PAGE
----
Image: Former Texas Rangers second basemen Ian Kinsler is now with the Tigers.

Peter Aiken/Peter G. Aiken-USA TODAY Sports

When Michael Young asked the Rangers to trade him in Feb. 2011, saying he had been "misled and manipulated," some dismissed him as a selfish player who was miffed after getting asked to change positions.

Now that Ian Kinsler has taken an even more direct shot at Rangers general manager Jon Daniels, some will say the second baseman merely is angry over getting traded — or, at least, angry about the way he learned of the deal.

Shooting the messenger is the easy thing to do, particularly when the messenger is well, a bit of a knucklehead. But there is a larger issue here, an issue that goes beyond the Rangers’ latest outbreak of mudslinging.

The issue is the team’s performance, which in the past two seasons has resulted in second-place finishes to the Athletics, a club that operated with about half of the Rangers’ payroll.

We can debate whether Daniels is at fault when he occasionally ticks off prominent players. We can even debate the merits of his in-and-out negotiating style, which occasionally frustrates agents and rival clubs (the Kinsler-for-Prince Fielder deal actually was an exception for Daniels, coming together within two days).


When a team wins, such concerns usually are overlooked. But when a team falls short, little things rise to the surface and frequently mushroom into something more.



At least in one sense, Kinsler calling Daniels “a sleazeball” is not a little thing; I can’t recall a player ever describing his GM in such fashion. For that matter, it’s rare that a player even chooses the words that Young did in portraying the way Daniels treated him three years ago.


Kinsler wasn’t talking about his own dealings with Daniels; he was giving his view of Daniels’ conduct during the GM’s power struggle with Nolan Ryan, a struggle that led to Ryan’s unnecessary departure and inevitable re-emergence with the Astros, the Rangers’ cross-state rival.


Still . . . “sleazeball?”


No wonder Kinsler tried to backtrack Tuesday at the Tigers’ camp in Lakeland, Fl., saying, “the quotes about the general manager were taken a little out of context.” He also said that his wish for the Rangers to go 0-162 was “a joke.” But he did not deny that he was quoted accurately.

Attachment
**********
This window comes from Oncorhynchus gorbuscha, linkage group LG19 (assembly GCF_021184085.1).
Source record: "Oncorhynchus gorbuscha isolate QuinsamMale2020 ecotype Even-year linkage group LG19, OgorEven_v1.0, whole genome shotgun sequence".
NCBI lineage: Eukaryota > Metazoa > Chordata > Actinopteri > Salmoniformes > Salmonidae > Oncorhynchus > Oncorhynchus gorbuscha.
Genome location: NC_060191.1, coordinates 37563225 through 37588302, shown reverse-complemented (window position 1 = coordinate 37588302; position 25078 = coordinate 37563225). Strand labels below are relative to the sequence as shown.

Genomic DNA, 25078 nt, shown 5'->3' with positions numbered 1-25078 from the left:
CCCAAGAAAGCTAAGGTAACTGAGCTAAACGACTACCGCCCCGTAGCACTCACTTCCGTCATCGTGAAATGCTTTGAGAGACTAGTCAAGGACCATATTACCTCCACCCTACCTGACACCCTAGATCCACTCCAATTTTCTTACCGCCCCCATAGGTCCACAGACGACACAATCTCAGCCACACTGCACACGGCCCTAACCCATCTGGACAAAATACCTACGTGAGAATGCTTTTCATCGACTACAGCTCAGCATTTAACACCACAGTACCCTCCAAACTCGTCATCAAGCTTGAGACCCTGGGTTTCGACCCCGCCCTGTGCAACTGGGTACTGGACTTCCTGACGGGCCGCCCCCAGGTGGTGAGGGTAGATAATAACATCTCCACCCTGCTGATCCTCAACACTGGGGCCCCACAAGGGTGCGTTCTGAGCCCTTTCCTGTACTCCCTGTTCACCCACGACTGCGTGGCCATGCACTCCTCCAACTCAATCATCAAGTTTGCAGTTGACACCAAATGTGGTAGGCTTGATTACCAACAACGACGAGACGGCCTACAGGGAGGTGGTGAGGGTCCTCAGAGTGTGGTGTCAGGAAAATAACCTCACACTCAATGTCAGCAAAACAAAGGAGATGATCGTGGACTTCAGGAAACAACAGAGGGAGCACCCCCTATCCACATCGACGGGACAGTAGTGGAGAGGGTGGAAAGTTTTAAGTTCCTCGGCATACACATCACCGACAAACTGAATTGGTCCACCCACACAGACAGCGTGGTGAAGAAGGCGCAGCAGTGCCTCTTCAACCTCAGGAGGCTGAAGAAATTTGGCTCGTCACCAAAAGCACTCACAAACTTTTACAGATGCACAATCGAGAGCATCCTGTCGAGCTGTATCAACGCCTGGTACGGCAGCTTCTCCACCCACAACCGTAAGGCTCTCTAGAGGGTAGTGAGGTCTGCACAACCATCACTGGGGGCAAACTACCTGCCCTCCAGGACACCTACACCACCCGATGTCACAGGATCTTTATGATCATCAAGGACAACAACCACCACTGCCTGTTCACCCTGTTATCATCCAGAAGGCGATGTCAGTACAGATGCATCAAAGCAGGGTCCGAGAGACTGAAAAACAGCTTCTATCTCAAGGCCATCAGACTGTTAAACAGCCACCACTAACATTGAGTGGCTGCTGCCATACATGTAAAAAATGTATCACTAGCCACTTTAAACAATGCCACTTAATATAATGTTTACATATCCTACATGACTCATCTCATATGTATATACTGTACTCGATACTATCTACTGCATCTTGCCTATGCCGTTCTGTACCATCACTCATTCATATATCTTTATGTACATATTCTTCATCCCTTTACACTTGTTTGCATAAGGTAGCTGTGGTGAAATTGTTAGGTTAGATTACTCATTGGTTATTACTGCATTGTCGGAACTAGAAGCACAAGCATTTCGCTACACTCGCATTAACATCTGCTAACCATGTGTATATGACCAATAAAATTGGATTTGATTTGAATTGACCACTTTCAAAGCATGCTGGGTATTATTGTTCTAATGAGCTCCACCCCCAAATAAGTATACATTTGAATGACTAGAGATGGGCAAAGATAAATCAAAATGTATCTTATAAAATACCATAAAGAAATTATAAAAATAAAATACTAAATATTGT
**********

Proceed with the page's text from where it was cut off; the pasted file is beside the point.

Frankly, Kinsler sounded most ridiculous complaining about the Rangers asking him to lead their young players “when the only thing I should be worried about is how I’m performing in the game.” And he sounded most sympathetic telling the writer, Robert Sanchez, that Daniels was the last to contact him about his trade to the Tigers, something for which the GM has no excuse.


Daniels responded at the Rangers’ camp Tuesday by telling reporters that Kinsler was “a competitor,” adding, “That’s part of what this is about. I hope our players are (angry) about it. We’ll find out what we’re made of by how we handle our business. I’m very proud of what we’ve accomplished here.”


Manager Ron Washington, the recent recipient of a one-year contract extension, predictably defended his GM, calling him, “one of the best general managers in the game” (true) and saying that “we’ve been united since the day I arrived here” (uh, Wash, might want to check with Nolan on that).


Daniels is partly a victim of his own success – the Rangers are proficient at acquiring and developing young talent, and tensions naturally arise when an Elvis Andrus forces Young off shortstop and a Jurickson Profar threatens Kinsler at second. 


Young since has made his peace with Daniels and the club, retiring as a Ranger. And while other players likely share Kinsler’s sentiments about the GM – it’s never just one who is disgruntled – employees resent their bosses in virtually every industry. I doubt any of that will affect the Rangers’ play, just as I doubt that the players will follow Daniels’ challenge to get “angry” about Kinsler’s remarks.


Again, all that matters is what happens on the field. Both Washington and Daniels are signed through 2015. The Rangers’ payroll this season will exceed $130 million, a franchise record. And since reaching the World Series in ‘10 and ’11, the team has gotten knocked out in two straight wild-card games, first by the Orioles, then by the Rays.


Another disappointing season, and ownership likely will start pondering whether a change in management is necessary. And Ryan, who “s—s gold” in Texas, according to Kinsler’s indelicate description, might indeed grow in stature, his absence making hearts grow fonder.


Win and the noise goes away. Lose and it only gets louder.